As you may have seen yesterday, the Mail on Sunday published an article (accessible via the link below) regarding the application of fitness testing to the MDP and figures taken from the 2016/17 MDP Committee’s annual report on numbers of officers meeting these tests and levels of sickness absence in the Force.
The Times has subsequently published a news story online this morning (accessible via the following to those with a subscription to the newspaper) that takes heavily from the Mail on Sunday article.
The Federation was contacted for comment by the Mail but not by the Times, and in response highlighted the following points.
- Fitness testing is a relatively recent addition to the requirements on officers. A number of officers experiencing challenges should not be considered surprising given the lack of a previous assessment (i.e. no baseline to measure against)
- The vast majority of officers continue to meet fitness requirements, which are achieved while carrying a greater weight of equipment (including firearms) than officers in other forces. MDP officers are also expected to retain fitness levels for much longer as a consequence of a later retirement age the Federation continues to campaign against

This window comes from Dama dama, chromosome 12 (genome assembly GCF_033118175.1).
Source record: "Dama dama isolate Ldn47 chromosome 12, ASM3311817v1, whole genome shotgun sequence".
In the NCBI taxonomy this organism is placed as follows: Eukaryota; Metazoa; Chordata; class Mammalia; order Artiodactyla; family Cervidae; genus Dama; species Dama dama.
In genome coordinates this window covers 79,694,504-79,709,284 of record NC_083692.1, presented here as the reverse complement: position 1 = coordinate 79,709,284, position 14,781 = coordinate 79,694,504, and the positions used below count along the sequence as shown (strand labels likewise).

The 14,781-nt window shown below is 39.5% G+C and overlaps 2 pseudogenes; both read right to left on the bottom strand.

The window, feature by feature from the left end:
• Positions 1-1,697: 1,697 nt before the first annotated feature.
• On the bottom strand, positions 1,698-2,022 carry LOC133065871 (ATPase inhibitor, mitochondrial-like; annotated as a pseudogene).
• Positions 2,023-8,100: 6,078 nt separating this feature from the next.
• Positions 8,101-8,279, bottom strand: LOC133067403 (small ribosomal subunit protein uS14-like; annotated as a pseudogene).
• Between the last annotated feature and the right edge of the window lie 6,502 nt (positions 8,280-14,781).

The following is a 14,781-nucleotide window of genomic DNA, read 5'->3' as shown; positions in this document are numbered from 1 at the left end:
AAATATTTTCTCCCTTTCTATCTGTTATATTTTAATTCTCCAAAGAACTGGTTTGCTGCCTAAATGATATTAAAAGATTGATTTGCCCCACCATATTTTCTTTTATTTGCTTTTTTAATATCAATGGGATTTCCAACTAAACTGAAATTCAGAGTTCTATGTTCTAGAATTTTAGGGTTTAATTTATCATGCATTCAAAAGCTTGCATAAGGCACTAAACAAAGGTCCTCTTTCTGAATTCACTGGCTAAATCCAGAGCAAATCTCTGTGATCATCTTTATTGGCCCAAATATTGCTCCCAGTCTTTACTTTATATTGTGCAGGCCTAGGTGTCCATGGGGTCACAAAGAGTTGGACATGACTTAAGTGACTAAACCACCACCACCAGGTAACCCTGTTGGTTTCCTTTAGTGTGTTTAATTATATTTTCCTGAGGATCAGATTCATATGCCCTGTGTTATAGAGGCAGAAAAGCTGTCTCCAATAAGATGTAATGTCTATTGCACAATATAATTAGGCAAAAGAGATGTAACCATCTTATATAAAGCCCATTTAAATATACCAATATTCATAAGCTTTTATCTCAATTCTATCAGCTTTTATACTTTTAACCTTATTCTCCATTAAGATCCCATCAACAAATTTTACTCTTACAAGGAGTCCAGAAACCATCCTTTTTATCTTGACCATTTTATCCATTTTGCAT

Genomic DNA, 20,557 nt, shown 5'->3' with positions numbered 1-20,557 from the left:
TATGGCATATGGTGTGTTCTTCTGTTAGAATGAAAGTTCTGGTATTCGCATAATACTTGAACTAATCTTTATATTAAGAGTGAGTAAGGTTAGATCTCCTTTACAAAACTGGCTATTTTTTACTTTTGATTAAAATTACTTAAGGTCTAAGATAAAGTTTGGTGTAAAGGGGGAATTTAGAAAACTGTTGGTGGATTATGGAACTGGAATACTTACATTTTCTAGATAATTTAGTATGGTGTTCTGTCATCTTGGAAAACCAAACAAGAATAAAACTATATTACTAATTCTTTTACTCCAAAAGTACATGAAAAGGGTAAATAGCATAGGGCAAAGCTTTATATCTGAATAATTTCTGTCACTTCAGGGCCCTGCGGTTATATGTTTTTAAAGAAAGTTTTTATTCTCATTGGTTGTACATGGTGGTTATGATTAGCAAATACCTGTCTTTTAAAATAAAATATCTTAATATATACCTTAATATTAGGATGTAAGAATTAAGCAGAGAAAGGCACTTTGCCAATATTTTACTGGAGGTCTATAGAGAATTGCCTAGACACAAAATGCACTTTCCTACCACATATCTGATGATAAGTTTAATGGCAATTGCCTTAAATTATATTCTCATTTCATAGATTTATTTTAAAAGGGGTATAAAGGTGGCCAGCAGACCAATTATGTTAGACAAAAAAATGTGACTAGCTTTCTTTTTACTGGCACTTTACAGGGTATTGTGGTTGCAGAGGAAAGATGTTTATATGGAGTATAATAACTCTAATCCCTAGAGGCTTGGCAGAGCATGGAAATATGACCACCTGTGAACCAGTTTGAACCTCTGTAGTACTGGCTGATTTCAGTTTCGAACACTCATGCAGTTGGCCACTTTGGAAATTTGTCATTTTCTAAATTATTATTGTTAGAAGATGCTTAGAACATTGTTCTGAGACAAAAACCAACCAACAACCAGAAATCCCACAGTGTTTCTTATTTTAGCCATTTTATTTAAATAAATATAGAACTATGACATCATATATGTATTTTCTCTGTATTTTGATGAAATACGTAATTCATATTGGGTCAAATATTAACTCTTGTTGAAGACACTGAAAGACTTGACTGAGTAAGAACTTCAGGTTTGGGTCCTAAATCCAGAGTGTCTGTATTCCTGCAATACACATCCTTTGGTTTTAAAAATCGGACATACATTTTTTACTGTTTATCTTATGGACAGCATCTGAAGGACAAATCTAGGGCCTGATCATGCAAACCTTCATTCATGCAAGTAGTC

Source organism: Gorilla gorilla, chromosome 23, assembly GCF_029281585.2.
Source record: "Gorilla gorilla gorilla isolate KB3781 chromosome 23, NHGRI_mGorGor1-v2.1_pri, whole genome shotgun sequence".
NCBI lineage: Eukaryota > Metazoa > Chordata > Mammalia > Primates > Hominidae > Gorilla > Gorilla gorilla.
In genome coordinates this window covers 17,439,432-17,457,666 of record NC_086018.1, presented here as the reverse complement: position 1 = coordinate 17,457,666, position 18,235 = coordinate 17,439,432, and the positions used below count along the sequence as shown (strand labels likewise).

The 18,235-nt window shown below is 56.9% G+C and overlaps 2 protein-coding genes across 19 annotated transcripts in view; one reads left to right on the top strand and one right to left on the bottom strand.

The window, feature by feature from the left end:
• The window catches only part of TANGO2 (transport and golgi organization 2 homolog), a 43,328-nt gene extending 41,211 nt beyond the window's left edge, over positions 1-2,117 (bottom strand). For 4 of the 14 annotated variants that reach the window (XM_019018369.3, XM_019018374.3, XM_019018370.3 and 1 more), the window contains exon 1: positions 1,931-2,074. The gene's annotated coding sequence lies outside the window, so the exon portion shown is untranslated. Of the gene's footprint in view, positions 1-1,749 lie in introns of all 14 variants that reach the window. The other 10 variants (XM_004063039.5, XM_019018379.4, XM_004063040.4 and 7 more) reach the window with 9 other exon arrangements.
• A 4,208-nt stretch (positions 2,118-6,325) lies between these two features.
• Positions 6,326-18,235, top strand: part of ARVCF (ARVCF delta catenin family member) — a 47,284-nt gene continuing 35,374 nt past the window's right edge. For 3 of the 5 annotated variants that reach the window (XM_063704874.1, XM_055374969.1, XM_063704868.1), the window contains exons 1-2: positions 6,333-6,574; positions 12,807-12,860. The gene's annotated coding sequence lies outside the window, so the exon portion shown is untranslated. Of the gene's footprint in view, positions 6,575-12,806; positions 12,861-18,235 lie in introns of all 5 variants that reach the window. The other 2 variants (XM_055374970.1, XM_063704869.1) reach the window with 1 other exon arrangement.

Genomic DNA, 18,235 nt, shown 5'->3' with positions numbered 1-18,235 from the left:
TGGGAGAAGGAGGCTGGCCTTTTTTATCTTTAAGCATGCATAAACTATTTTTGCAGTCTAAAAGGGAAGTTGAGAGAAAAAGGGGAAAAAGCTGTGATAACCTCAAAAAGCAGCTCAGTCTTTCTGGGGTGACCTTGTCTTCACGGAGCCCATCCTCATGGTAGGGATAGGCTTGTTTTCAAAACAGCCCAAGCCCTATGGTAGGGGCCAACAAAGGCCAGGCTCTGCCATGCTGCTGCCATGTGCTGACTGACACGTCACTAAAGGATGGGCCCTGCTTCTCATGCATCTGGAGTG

- A shift from scientifically proven and bespoke testing for the MDP (developed by the Institute for Naval Medicine) to College of Policing standards places unrealistic and unreasonable expectations on officers given weight of equipment, daily duties and later retirement age
- As a force in which all officers are required to be firearms trained and qualified, the MDP must be extremely responsible in the management of sickness absence
- The MDP has a responsibility to support officers in meeting fitness requirements
While the Mail has used published figures from the MDP Committee’s most recent annual report, more recent figures highlight the MDP to be meeting expectations in terms of fitness testing and being very much in line with our colleagues in the Home Office.
In terms of follow-up activity, we will be briefing parliamentary supporters to ensure clarity on fitness testing levels within the MDP, and the Federation remains very clear that if officers are to be required to undertake fitness assessments, these must be suited to the specific role performed by the MDP; while there must also be support in place for any officers who may not meet the assessment criteria. The MDP has a defined process in place, and there is no suggestion this might be changed.
We will of course keep members updated.